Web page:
Hey, What’s Everybody Reading?

We’re nearing the apex of summer (i.e., July 4th), and that means that we’re all well into our summer reading program, right? Shamelessly copying a great idea from one of my wife’s posts last year, I thought this would be a good time to ask what everyone is reading. This could include bedtime, quiet time, potty-time, beach time, drive-time (books on CD or tape), iPod time, etc.

I’ll lead off – and the number of books in play reflects only the wonders of ADD, not any great literary aspirations on my part.

Quiet time / bedtime:

The Great Omission by Dallas Willard. Insightful as always, but in smaller bites – great for ADD.

Prayer: Does It Make Any Difference? by Philip Yancey. As always, thoughtful, provocative, wide in scope, wonderfully written.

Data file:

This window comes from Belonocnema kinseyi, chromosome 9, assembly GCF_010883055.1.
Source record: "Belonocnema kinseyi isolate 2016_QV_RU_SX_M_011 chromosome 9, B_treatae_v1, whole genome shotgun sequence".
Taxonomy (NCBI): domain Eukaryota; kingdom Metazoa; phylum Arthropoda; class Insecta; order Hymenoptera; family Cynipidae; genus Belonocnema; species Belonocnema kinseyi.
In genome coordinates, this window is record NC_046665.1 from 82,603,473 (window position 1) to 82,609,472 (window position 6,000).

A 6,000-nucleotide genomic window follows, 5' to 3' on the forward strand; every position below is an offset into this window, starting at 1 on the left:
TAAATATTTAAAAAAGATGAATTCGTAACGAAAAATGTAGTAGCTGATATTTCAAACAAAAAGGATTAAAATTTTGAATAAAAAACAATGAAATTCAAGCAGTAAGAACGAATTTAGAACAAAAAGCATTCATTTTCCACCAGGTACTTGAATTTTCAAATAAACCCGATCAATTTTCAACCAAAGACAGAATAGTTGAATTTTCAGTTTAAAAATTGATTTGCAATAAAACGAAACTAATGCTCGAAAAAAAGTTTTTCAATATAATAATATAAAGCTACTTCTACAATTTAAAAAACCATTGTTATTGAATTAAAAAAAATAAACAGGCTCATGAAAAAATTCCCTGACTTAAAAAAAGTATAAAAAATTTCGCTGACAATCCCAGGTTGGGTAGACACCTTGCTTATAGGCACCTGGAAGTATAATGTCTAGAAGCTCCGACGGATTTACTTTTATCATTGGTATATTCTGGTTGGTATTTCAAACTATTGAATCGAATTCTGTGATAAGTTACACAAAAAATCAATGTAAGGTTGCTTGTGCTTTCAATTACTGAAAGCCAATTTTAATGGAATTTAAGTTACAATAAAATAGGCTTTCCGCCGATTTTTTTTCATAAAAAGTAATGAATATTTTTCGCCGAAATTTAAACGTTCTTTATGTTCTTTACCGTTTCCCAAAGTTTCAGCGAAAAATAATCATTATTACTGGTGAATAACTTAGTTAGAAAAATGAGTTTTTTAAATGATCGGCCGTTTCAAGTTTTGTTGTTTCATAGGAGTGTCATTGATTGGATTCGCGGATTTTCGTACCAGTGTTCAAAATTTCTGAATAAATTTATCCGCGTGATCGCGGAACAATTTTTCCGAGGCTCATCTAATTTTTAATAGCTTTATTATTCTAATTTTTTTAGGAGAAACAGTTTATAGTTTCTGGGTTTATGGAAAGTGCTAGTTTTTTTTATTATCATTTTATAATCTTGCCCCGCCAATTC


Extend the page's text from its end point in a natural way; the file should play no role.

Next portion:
Potty-time: The Calendar section and Entertainment Weekly, as always. At the office I just read an incredible National Geographic article about malaria. I know that this isn’t really a book and just sounds weird, but I was blown away by the worldwide devastation caused by this disease.

Drive time: Three books on CD in rotation.

Babylon Rising by Tim LaHaye. I have a perverse interest in popular Christian fiction. This one involves an Indiana-Jones type evangelical archeologist, and some really powerful bad guys who utilize a hit-man known simply as Talon. See, he has this artificial finger with a really sharp nail… Don’t all run out and get this one at once.

A Long Way Gone by Ishmael Beah. You’ve seen this one for sale at Starbuck’s. A horrifying first person account by an ex-boy soldier during the insane civil war in Sierra Leone. Like the LaHaye book, I can only take this one in small quantities, but for different reasons.